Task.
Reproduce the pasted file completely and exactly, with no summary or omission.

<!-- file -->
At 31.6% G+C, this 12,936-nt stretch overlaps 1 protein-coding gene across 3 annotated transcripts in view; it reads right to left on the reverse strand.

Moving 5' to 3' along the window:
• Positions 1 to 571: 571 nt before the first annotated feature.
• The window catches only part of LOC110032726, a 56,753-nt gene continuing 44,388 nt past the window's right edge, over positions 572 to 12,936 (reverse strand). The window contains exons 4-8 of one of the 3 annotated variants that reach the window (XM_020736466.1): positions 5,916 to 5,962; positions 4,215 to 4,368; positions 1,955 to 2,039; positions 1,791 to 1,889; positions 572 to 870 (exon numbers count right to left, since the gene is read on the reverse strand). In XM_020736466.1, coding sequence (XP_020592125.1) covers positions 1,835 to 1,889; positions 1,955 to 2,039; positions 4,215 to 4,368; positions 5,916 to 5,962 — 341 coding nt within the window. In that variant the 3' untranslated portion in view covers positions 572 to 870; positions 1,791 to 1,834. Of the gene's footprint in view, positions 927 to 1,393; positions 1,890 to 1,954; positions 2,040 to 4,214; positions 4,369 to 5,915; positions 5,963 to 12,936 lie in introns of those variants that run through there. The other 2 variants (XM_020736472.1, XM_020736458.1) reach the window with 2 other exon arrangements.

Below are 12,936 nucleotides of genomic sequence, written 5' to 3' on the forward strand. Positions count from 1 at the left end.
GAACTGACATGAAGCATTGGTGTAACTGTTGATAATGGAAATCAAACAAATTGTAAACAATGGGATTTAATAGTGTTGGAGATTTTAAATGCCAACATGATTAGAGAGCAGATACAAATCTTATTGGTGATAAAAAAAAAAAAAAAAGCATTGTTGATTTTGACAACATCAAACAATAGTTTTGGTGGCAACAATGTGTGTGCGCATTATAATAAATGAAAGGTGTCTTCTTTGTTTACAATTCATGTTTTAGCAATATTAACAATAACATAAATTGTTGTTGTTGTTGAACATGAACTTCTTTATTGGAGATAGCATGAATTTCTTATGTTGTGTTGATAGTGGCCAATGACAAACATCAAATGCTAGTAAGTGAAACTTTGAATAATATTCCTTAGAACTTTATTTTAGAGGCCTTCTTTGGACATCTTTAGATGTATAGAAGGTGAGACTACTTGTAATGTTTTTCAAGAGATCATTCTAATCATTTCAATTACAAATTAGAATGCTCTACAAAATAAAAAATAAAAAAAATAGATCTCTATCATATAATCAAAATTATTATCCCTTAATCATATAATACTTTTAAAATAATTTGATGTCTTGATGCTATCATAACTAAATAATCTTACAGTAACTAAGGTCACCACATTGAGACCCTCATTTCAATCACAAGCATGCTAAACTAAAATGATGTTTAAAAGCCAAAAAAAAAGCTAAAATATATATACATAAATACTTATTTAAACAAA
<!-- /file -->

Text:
At 31.6% G+C, this 12,936-nt stretch overlaps 1 protein-coding gene across 3 annotated transcripts in view; it reads right to left on the reverse strand.

Moving 5' to 3' along the window:
• Positions 1 to 571: 571 nt before the first annotated feature.
• The window catches only part of LOC110032726, a 56,753-nt gene continuing 44,388 nt past the window's right edge, over positions 572 to 12,936 (reverse strand). The window contains exons 4-8 of one of the 3 annotated variants that reach the window (XM_020736466.1): positions 5,916 to 5,962; positions 4,215 to 4,368; positions 1,955 to 2,039; positions 1,791 to 1,889; positions 572 to 870 (exon numbers count right to left, since the gene is read on the reverse strand). In XM_020736466.1, coding sequence (XP_020592125.1) covers positions 1,835 to 1,889; positions 1,955 to 2,039; positions 4,215 to 4,368; positions 5,916 to 5,962 — 341 coding nt within the window. In that variant the 3' untranslated portion in view covers positions 572 to 870; positions 1,791 to 1,834. Of the gene's footprint in view, positions 927 to 1,393; positions 1,890 to 1,954; positions 2,040 to 4,214; positions 4,369 to 5,915; positions 5,963 to 12,936 lie in introns of those variants that run through there. The other 2 variants (XM_020736472.1, XM_020736458.1) reach the window with 2 other exon arrangements.

Below are 12,936 nucleotides of genomic sequence, written 5' to 3' on the forward strand. Positions count from 1 at the left end.
GAACTGACATGAAGCATTGGTGTAACTGTTGATAATGGAAATCAAACAAATTGTAAACAATGGGATTTAATAGTGTTGGAGATTTTAAATGCCAACATGATTAGAGAGCAGATACAAATCTTATTGGTGATAAAAAAAAAAAAAAAAGCATTGTTGATTTTGACAACATCAAACAATAGTTTTGGTGGCAACAATGTGTGTGCGCATTATAATAAATGAAAGGTGTCTTCTTTGTTTACAATTCATGTTTTAGCAATATTAACAATAACATAAATTGTTGTTGTTGTTGAACATGAACTTCTTTATTGGAGATAGCATGAATTTCTTATGTTGTGTTGATAGTGGCCAATGACAAACATCAAATGCTAGTAAGTGAAACTTTGAATAATATTCCTTAGAACTTTATTTTAGAGGCCTTCTTTGGACATCTTTAGATGTATAGAAGGTGAGACTACTTGTAATGTTTTTCAAGAGATCATTCTAATCATTTCAATTACAAATTAGAATGCTCTACAAAATAAAAAATAAAAAAAATAGATCTCTATCATATAATCAAAATTATTATCCCTTAATCATATAATACTTTTAAAATAATTTGATGTCTTGATGCTATCATAACTAAATAATCTTACAGTAACTAAGGTCACCACATTGAGACCCTCATTTCAATCACAAGCATGCTAAACTAAAATGATGTTTAAAAGCCAAAAAAAAAGCTAAAATATATATACATAAATACTTATTTAAACAAA